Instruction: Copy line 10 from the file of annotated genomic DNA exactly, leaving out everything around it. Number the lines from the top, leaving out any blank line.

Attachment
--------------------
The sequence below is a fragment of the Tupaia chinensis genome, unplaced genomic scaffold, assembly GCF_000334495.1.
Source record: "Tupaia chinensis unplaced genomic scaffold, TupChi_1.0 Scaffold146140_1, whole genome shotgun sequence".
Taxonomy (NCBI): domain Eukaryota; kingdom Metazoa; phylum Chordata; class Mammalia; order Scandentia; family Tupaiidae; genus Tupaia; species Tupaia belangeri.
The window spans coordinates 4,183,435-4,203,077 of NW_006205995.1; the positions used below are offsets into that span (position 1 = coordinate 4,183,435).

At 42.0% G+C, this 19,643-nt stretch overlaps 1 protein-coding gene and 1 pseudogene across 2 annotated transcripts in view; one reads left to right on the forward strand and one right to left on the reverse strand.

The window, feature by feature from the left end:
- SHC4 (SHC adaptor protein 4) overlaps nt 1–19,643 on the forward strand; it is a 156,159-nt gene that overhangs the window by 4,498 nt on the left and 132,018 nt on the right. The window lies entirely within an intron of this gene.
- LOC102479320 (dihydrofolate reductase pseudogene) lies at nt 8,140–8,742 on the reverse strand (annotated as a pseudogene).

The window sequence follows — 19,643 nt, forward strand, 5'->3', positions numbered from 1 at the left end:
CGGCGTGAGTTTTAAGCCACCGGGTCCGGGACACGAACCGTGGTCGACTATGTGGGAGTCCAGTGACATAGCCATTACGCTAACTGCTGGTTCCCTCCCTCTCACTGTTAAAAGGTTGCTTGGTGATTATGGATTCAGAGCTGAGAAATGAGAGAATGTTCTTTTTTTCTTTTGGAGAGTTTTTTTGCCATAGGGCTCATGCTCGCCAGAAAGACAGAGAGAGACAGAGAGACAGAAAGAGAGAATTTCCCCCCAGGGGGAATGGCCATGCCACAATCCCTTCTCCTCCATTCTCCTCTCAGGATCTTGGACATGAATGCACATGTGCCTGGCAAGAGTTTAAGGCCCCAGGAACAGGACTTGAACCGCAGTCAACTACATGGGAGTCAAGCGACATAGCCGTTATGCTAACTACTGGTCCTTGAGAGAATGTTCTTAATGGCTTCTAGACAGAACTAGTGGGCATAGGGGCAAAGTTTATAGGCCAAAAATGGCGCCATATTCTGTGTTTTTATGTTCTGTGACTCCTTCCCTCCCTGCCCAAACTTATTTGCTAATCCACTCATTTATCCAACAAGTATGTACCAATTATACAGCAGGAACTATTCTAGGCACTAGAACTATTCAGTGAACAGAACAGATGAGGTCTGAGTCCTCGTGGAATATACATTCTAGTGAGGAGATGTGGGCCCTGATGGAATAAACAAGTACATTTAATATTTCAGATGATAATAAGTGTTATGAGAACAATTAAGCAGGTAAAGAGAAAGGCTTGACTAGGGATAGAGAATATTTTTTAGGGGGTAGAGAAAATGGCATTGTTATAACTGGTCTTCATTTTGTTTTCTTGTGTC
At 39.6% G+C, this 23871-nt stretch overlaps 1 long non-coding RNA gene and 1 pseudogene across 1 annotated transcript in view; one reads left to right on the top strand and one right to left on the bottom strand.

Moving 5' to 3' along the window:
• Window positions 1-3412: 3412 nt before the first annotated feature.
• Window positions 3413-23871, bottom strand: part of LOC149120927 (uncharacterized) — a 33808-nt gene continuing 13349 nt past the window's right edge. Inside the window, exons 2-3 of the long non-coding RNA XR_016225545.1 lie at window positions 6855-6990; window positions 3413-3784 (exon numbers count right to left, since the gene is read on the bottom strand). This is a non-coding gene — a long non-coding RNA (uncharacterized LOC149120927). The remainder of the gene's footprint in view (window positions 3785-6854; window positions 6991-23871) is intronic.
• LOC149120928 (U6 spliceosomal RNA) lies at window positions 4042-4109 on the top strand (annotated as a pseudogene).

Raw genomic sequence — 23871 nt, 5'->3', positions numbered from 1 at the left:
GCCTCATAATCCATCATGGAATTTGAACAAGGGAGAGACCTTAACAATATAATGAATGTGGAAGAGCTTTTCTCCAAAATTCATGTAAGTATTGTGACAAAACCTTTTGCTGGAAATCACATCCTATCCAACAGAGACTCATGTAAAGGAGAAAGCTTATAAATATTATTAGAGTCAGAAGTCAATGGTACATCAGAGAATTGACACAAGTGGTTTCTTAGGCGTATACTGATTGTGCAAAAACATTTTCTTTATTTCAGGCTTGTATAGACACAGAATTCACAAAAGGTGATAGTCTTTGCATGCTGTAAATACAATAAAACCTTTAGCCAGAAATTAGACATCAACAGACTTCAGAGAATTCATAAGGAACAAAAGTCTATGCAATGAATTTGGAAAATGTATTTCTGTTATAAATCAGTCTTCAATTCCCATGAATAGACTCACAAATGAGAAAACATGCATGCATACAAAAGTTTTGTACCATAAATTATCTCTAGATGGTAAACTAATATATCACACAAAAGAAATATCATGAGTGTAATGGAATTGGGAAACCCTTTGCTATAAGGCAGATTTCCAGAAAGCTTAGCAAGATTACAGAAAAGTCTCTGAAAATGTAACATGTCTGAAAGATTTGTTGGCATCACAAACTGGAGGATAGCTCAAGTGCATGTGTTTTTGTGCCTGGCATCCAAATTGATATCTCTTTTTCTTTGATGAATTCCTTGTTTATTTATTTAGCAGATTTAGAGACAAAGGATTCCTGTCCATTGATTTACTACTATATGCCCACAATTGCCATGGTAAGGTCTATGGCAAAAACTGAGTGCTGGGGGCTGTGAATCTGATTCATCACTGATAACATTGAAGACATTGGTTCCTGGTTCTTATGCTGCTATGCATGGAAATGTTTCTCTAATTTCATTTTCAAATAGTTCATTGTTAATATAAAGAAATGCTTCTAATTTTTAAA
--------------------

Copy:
CGGCGTGAGTTTTAAGCCACCGGGTCCGGGACACGAACCGTGGTCGACTATGTGGGAGTCCAGTGACATAGCCATTACGCTAACTGCTGGTTCCCTCCCTCTCACTGTTAAAAGGTTGCTTGGTGATTATGGATTCAGAGCTGAGAAATGAGAGAATGTTCTTTTTTTCTTTTGGAGAGTTTTTTTGCCATAGGGCTCATGCTCGCCAGAAAGACAGAGAGAGACAGAGAGACAGAAAGAGAGAATTTCCCCCCAGGGGGAATGGCCATGCCACAATCCCTTCTCCTCCATTCTCCTCTCAGGATCTTGGACATGAATGCACATGTGCCTGGCAAGAGTTTAAGGCCCCAGGAACAGGACTTGAACCGCAGTCAACTACATGGGAGTCAAGCGACATAGCCGTTATGCTAACTACTGGTCCTTGAGAGAATGTTCTTAATGGCTTCTAGACAGAACTAGTGGGCATAGGGGCAAAGTTTATAGGCCAAAAATGGCGCCATATTCTGTGTTTTTATGTTCTGTGACTCCTTCCCTCCCTGCCCAAACTTATTTGCTAATCCACTCATTTATCCAACAAGTATGTACCAATTATACAGCAGGAACTATTCTAGGCACTAGAACTATTCAGTGAACAGAACAGATGAGGTCTGAGTCCTCGTGGAATATACATTCTAGTGAGGAGATGTGGGCCCTGATGGAATAAACAAGTACATTTAATATTTCAGATGATAATAAGTGTTATGAGAACAATTAAGCAGGTAAAGAGAAAGGCTTGACTAGGGATAGAGAATATTTTTTAGGGGGTAGAGAAAATGGCATTGTTATAACTGGTCTTCATTTTGTTTTCTTGTGTC